Click the images below for WASDE and Production Results
Old Crop Adjustments: Based on the June 28 Grain Stocks report, which told us there was better than expected March – May corn usage, the trade was looking for USDA to lower its estimate of August 31 ending stocks from 769 million bushels to 722. The actual number this morning, at 729, is considered neutral. Specifically they added 10 million bushels to imports and increased feed & residual by 50. Ethanol and exports were left unchanged. We feel all changes were reasonable.
New Crop Supply/Demand: USDA always uses the March 28 Acreage numbers for this report. You may remember on that report they added to planted acres but actually dropped harvested numbers. That lower harvested number was used on this report. The trade was not expecting any change in corn yield. Allendale’s database shows changes to yield in July only in 8 of the past 20 years. More important is that when they are proactive with a yield change in June (4 of 20 years), like they did this year, they only changed it again in July one time. The net decline in new crop production, from 14.005 billion to 13.950, was entirely expected and reasonable. Other new crop changes were a 5 million increase in imports, and 50 million declines in both feed & residual and exports. New crop stocks were actually raised from a huge 1.949 billion to 1.959. Bulls, listen up. USDA will wait until October to lower acres to match with insurance. This is common and was seen in 2008, 2009, and 2011. The biggest decline in those years was only 1.4 million acres. Secondly, we have a forecast for problems covering about 20% of our production area. If you take 10% off production in those areas, and add a little for the Eastern Cornbelt, you are looking at ending stocks down to 1.7 billion at most. Unless weather gets even worse than the current forecast you cannot make a bull argument from US numbers. Producers, please pay attention to the whole-US picture and avoid backyard marketing.
World Numbers: Few changes were made to the world balance sheet, new crop stocks from 151.8 million tonnes to now 151.0. Old crop is at 123.6. They did lower China’s corn production by a small 1 mt which leaves them at a still-record 211 mt. China now has bought 2.5 mt of US new crop corn. USDA chose to leave their whole-year estimate unchanged at 7 mt. USDA’s estimate would of course be a record.
Price Expectations: Their whole-year average cash price was left unchanged at $6.95 for old crop and $4.80 for new crop. Assuming a 30 cent new crop basis for their Central Illinois location it would project an average futures price of $5.10. Allendale suggests this new crop estimate is overly optimistic and looks for December corn prices near $4.00.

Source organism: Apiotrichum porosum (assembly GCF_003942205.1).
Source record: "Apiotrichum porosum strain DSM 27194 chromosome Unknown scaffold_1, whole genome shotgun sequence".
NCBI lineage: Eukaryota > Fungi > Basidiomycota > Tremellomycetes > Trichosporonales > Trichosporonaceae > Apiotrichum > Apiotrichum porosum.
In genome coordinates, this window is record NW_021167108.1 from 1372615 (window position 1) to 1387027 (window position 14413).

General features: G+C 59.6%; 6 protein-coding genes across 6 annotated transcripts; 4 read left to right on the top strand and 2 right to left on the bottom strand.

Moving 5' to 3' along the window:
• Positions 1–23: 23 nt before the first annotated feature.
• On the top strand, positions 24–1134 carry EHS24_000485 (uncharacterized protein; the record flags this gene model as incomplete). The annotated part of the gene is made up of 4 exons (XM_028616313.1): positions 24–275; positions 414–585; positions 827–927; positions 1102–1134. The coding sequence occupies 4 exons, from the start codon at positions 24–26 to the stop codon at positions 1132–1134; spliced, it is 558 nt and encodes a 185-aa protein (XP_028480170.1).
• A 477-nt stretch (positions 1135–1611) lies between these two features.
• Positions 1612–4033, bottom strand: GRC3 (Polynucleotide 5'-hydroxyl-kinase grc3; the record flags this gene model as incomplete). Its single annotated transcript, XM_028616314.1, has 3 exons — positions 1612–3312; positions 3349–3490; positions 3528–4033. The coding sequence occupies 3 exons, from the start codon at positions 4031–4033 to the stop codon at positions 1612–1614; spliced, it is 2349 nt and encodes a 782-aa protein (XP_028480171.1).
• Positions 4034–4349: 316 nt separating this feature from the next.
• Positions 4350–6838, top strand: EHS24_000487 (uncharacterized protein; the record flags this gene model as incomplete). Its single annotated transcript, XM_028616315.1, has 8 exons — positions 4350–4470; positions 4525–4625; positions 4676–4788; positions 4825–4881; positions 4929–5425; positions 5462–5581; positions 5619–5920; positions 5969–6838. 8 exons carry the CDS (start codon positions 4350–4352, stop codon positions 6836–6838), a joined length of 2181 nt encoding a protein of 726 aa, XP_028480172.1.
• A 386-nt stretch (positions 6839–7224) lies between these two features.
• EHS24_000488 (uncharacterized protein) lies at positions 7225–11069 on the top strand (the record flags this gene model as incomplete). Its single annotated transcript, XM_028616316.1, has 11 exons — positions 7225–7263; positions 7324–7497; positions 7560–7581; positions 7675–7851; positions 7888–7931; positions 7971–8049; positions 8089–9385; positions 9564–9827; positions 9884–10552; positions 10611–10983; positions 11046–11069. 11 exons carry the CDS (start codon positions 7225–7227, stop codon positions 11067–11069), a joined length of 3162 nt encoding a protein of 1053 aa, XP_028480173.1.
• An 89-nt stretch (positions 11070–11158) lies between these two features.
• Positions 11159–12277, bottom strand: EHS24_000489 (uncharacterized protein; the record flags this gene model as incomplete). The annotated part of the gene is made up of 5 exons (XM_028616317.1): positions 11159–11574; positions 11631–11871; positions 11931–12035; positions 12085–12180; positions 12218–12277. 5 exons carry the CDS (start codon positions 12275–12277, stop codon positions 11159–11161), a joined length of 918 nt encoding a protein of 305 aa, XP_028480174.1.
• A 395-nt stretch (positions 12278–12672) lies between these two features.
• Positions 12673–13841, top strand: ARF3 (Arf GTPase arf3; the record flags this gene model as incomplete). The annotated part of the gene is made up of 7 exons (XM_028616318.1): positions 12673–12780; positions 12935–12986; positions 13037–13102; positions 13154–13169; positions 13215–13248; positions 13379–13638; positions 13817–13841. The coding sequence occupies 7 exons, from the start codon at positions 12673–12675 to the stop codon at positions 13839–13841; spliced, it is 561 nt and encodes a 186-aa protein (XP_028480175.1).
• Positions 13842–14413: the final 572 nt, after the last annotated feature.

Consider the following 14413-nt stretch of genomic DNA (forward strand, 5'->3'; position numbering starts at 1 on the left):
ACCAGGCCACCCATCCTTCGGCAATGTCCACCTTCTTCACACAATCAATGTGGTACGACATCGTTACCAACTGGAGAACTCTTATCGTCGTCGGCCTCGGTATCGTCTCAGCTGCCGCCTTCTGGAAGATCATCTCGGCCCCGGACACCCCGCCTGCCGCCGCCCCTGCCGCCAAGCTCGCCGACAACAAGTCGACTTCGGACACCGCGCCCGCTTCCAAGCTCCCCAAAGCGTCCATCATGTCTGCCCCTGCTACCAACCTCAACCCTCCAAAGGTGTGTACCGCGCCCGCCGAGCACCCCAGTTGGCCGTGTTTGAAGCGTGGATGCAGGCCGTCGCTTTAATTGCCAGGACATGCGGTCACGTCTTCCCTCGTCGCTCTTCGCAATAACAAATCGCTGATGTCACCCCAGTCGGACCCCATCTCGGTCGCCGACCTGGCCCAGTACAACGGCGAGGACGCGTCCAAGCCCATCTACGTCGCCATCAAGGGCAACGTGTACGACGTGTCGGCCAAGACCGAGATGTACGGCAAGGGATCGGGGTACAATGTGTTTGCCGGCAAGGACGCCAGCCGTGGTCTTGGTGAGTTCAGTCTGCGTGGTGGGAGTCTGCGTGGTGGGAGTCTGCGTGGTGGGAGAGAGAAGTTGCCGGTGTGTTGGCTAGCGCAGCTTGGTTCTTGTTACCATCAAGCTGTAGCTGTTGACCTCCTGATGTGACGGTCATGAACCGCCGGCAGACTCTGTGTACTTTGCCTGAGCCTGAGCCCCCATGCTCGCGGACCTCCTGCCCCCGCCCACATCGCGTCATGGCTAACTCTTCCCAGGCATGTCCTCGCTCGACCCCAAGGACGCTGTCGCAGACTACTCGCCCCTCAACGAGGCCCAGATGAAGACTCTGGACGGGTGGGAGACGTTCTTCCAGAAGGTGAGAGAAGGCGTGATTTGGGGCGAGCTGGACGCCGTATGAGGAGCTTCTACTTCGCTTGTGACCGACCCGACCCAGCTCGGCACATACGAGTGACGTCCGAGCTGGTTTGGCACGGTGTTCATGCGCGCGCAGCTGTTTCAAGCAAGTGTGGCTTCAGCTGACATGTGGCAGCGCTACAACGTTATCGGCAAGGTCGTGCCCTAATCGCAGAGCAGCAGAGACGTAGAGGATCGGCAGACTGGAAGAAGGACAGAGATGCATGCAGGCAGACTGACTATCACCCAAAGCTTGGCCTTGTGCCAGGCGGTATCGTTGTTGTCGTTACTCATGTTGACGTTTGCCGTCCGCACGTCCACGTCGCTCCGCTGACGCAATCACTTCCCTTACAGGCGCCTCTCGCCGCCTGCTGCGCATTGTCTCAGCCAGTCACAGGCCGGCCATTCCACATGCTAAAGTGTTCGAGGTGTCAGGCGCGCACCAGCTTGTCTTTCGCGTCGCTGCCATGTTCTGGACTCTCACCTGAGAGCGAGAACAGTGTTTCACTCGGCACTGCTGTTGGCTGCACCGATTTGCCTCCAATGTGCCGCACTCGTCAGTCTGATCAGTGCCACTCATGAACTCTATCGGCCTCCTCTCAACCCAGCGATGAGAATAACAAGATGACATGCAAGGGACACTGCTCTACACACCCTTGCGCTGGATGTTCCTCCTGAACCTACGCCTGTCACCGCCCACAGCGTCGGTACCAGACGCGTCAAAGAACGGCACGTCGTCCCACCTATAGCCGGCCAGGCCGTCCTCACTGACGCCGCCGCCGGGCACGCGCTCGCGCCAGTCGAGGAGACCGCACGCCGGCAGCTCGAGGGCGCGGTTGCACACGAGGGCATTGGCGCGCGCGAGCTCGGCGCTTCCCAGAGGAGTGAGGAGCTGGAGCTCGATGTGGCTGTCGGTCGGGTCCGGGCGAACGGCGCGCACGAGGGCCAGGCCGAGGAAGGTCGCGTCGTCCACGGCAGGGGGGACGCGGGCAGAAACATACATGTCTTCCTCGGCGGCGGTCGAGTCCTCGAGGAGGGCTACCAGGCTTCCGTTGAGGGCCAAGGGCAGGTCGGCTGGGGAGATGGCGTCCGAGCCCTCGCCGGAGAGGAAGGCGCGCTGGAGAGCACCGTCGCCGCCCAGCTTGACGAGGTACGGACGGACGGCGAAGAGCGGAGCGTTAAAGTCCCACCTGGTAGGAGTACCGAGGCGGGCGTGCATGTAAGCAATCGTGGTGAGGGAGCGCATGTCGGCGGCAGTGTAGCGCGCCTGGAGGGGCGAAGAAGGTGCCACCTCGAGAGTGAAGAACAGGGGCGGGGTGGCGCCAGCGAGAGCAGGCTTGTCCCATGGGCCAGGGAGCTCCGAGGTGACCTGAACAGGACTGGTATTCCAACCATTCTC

Old Crop Adjustments: USDA chose to keep old crop stocks unchanged at the tight 125 million bushel level. That was expected by the trade. Allendale still contends they will have to lower these numbers. However, USDA can choose when that decision is made. It will likely happen after the new crop production is established. It may not be the right thing to do but they can make the argument until seeing how this last quarter’s demand goes.
New Crop Supply/Demand: USDA has never changed acreage on the July supply/demand report from the June 28 Acreage numbers. They simply plugged in higher acres and left yield unchanged. That yield decision is entirely normal as they only lowered it in 4 of the past 20 years. New crop production was therefore raised from 3.390 billion to now 3.420. Interestingly, though they raised production they did not raise any demand numbers. Typically part of the increase is offset. Stocks were raised from 265 million to now 295. That is getting into large territory. Technically, they don’t have to change demand like they normally would as they are guessing Sep 1, 2013 to Aug 31, 2013 demand. Here, we can also suggest USDA sent a clear message to the grain market.
World Numbers: New crop bean stocks were raised slightly, from 73.7 million tonnes to 74.1. US numbers were raised which offset the small 1 mt decline for the spring 2014 Argentina harvest. This still represents a clear increase over the old crop’s 61.5 mt.
Price Expectations: No changes were made to old crop cash soybean projections, $14.40, or new crop at $10.75. Assuming a 50 cent basis for their Central Illinois location it gives a futures price estimate of $11.25. This is more than $1.50 lower than the current market. Though Allendale does feel old crop is tighter than USDA implies, we entirely agree with the general message about new crop. November beans at $10.50 are entirely reasonable unless the weather forecast worsens.
Old Crop Adjustments: The June 28 Grain Stocks report was THE number for the end of the old crop marketing year. Ending stocks were lowered from 746 million to 718 which was expected.
New Crop Supply/Demand: USDA raised winter wheat production for the second month in a row, this time by 34 million. The trade was expecting a slight decline. Exports were raised by a big 100 million reflecting the very strong start to the new crop export season. Stocks were lowered from 659 million to now 576. This was far below the trade guess of 624.
World Numbers: New crop stocks were lowered from 181.3 million tonnes to now 172.4. This large revision came from the US, China, and a few others. China was the story here as USDA left their production unchanged but jumped imports from 3.5 mt last month to now 8.5. You could argue this was a little more than expected.
Price Expectations: USDA’s whole year cash price estimate was raised by 20 cents to now $7.10. This is higher than current futures are pricing.